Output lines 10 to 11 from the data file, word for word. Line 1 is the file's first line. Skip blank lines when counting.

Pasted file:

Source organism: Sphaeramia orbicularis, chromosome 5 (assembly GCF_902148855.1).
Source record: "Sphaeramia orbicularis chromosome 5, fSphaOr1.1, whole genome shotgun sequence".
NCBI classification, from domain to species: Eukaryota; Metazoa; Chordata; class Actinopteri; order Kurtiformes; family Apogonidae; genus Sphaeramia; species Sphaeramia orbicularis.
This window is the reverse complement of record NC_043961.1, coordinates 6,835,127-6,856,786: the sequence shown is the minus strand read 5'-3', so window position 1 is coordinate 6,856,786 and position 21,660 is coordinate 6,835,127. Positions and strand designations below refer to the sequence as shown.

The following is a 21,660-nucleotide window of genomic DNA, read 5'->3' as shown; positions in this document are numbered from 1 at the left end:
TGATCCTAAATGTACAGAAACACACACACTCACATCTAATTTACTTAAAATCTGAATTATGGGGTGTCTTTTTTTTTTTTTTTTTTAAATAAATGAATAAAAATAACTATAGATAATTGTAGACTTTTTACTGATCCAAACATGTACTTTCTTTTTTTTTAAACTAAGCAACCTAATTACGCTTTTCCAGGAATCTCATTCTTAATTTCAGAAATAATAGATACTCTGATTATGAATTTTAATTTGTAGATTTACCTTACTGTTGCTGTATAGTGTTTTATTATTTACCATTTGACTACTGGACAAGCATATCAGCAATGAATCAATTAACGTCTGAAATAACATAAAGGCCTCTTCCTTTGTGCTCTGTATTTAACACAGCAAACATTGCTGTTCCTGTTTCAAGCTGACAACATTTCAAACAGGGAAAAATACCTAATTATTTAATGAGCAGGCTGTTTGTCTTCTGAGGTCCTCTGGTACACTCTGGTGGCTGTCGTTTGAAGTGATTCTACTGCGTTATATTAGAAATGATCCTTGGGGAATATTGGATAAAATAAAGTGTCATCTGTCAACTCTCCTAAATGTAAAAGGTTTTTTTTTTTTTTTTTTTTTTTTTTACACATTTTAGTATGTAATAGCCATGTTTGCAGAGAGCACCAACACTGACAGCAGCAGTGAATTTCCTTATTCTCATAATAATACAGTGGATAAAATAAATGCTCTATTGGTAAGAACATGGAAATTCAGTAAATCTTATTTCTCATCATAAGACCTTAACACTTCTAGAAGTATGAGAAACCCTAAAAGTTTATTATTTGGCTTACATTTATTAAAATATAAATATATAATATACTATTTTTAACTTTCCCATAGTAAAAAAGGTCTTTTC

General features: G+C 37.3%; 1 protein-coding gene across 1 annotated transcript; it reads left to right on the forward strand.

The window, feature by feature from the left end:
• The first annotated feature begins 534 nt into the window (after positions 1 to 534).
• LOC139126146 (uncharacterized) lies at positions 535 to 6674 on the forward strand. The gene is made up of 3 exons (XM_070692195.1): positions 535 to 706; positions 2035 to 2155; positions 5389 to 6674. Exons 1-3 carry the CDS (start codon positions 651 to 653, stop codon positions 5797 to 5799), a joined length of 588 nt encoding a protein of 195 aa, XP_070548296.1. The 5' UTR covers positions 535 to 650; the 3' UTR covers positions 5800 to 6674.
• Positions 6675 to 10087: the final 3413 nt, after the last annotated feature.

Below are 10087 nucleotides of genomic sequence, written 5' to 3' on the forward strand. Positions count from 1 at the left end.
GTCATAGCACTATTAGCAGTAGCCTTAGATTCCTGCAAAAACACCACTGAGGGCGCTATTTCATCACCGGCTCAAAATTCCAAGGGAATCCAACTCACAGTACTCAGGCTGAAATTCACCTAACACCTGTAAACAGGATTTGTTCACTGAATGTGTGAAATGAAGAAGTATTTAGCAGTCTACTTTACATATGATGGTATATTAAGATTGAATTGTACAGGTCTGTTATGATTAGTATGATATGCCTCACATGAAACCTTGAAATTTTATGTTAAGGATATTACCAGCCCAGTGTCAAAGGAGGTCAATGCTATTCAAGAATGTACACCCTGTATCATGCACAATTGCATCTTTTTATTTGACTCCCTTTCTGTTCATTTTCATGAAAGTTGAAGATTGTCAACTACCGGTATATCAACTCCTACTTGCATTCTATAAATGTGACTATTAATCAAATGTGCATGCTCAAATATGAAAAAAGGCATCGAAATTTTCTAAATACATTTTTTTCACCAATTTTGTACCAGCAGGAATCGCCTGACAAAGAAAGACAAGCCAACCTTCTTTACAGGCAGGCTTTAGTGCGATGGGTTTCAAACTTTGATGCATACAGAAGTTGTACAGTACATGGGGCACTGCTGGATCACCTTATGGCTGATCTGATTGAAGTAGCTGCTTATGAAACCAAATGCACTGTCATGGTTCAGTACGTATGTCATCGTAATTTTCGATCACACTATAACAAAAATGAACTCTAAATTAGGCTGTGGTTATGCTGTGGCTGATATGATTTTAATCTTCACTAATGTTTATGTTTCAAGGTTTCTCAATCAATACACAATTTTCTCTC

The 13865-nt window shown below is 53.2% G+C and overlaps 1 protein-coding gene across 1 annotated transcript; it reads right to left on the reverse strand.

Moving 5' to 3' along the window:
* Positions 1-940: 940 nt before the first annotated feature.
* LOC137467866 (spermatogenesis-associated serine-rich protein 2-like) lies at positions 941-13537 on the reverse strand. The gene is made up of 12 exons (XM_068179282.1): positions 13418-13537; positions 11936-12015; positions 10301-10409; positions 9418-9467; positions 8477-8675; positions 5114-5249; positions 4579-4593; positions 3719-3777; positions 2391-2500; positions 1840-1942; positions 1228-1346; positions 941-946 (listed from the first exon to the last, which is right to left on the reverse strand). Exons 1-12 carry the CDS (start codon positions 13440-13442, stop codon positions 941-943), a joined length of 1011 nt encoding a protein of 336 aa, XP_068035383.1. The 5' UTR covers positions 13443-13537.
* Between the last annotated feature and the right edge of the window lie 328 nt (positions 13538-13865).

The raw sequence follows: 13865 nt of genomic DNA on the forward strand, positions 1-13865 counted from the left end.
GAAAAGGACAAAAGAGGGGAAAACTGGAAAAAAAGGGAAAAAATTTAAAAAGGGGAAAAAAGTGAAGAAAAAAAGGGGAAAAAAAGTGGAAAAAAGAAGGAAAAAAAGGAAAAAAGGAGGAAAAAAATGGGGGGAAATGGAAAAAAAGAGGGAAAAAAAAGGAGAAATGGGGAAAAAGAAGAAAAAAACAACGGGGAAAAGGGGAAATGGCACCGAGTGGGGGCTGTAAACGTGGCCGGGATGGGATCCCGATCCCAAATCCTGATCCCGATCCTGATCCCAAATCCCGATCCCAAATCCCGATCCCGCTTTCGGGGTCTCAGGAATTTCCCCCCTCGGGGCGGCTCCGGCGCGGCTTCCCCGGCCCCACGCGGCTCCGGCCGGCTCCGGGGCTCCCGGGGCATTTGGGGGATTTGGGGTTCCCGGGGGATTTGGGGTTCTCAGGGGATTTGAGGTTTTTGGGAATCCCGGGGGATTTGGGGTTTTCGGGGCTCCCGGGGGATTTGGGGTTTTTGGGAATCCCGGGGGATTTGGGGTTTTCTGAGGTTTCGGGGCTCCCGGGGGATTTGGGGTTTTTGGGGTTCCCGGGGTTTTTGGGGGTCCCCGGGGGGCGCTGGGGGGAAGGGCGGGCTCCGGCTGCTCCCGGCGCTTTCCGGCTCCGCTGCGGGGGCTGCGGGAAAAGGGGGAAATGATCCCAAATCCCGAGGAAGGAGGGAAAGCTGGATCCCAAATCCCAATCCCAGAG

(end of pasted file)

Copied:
• LOC139126146 (uncharacterized) lies at positions 535 to 6674 on the forward strand. The gene is made up of 3 exons (XM_070692195.1): positions 535 to 706; positions 2035 to 2155; positions 5389 to 6674. Exons 1-3 carry the CDS (start codon positions 651 to 653, stop codon positions 5797 to 5799), a joined length of 588 nt encoding a protein of 195 aa, XP_070548296.1. The 5' UTR covers positions 535 to 650; the 3' UTR covers positions 5800 to 6674.
• Positions 6675 to 10087: the final 3413 nt, after the last annotated feature.